Brigham Young University has won the TCU Graduate Supply Chain Case Competition more than any other team. The 2021 winning team shares their secrets for success.
June 08, 2021
By Morgan Swink and Erin Smutz
Each year, the TCU Neeley Center for Supply Chain Innovation hosts a supply chain case competition for graduate business students from top universities across the country. While student teams step up to the challenge and deliver innovation ideas, one university manages to take the lead each year – Brigham Young University.
For the past five years, teams from BYU have consistently blazed their own trail at the annual case competition. They have won three times, including 2021, and are always among the top performing teams. So what is BYU’s secret sauce?
At TCU Neeley, we spoke with Scott Webb, associate professor of global supply chain management at the BYU Marriott School of Business, and 2021 team member Alex Larsen MBA ’21, to find out the university’s best practices for case competitions.
|Scott Webb||Alex Larsen|
How do you select your team members and what are some key factors to consider during the selection process for the case competition?
SW: We select our team members mostly from students in BYU’s Learn to Become Program, which is essentially a consulting class that gives students real-world experience working with a client. I ask students in the program to provide a rank order list of candidates for the case competition team. From that list, I select a team captain and then ask them to select the other team members. Ideally, the team members have prior experience working together and most have prior case competition experience.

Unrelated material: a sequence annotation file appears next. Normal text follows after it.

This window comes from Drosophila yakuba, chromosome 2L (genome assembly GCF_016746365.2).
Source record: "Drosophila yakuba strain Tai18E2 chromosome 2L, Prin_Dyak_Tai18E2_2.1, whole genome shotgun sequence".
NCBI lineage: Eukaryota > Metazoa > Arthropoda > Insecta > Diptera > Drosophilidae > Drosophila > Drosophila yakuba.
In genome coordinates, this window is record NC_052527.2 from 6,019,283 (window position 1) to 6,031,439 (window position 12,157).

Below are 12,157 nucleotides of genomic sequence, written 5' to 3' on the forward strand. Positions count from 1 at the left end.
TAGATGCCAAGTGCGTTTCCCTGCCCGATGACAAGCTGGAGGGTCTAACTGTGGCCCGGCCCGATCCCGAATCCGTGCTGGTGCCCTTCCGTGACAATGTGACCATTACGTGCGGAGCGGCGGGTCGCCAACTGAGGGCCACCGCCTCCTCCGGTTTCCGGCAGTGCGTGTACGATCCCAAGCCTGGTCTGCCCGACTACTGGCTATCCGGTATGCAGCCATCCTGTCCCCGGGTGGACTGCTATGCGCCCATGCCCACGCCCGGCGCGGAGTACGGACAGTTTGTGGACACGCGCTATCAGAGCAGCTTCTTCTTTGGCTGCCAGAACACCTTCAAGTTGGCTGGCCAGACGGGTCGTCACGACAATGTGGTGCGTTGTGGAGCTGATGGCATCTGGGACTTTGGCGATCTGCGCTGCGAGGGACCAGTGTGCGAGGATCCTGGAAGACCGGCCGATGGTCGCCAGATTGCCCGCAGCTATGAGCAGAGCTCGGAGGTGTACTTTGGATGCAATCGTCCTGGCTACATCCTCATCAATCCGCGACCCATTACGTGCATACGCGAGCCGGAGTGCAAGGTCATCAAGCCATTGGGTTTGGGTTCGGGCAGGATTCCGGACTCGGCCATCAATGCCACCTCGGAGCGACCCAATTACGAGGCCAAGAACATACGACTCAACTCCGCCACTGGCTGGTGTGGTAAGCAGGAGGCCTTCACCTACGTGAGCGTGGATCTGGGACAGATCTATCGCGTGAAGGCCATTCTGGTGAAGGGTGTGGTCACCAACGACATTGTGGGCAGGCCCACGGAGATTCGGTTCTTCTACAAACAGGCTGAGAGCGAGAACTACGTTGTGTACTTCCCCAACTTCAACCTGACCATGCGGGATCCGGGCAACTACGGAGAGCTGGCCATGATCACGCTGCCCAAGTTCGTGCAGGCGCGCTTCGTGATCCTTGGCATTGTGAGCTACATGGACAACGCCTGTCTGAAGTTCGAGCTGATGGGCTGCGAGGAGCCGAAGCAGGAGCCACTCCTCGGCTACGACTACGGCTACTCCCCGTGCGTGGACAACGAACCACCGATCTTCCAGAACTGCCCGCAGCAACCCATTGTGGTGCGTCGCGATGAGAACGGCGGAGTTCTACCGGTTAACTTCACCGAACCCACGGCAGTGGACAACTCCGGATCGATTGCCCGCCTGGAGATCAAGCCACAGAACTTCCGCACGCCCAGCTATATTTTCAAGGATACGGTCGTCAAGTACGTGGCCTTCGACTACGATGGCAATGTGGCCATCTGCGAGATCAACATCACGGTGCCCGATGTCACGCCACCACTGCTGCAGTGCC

AL: Our final team typically includes members with skill sets that complement one another (e.g., analysis, technical, financial, industry knowledge and presentation skills). We also meet in advance to assign roles and make a plan for utilizing our skills.
How do you engage and motivate team members during the case competition?
SW: Early on, I select the team captain to minimize “storming” and keep the students focused on teamwork. I also encourage students to avoid jumping right into problem solving. Instead, I recommend they spend the first four hours of the competition digging into the real issue and what strategies can address the problem.
AL: From the beginning, Professor Webb provides mentorship to us as a team. He communicates the importance of the overall competition experience and he asks for our full dedication on the case. And we gladly give it.
If you were to offer advice to future teams, what are your top tips for success?
SW: Prior experience is crucial. Our graduate business students get a lot of presentation experience during classes and on consulting projects. It’s also a great idea to check in with the previous year’s team members – see what worked and what didn’t. Finally, I recommend getting started immediately, as soon as the competition starts. This way you can run as many scenarios as you can to see the best solutions emerge.
AL: Planning is key. Develop a plan for how the team will use the 24 hours allotted for the case competition. Then set milestones for every six-hour mark to see where you stand. Also, plan for the fact that you aren’t going to get any sleep – drink lots of caffeine.
Why do you participate in the TCU Graduate Supply Chain Case Competition each year?
SW: The TCU competition provides an excellent opportunity to add to students’ experiential learning portfolio, and it creates great visibility for BYU, or any business school for that matter.
AL: While the competition is intense, it’s also very rewarding. You get to meet a wide range of industry executives and thought leaders.
Learn more about the TCU Graduate Supply Chain Case Competition.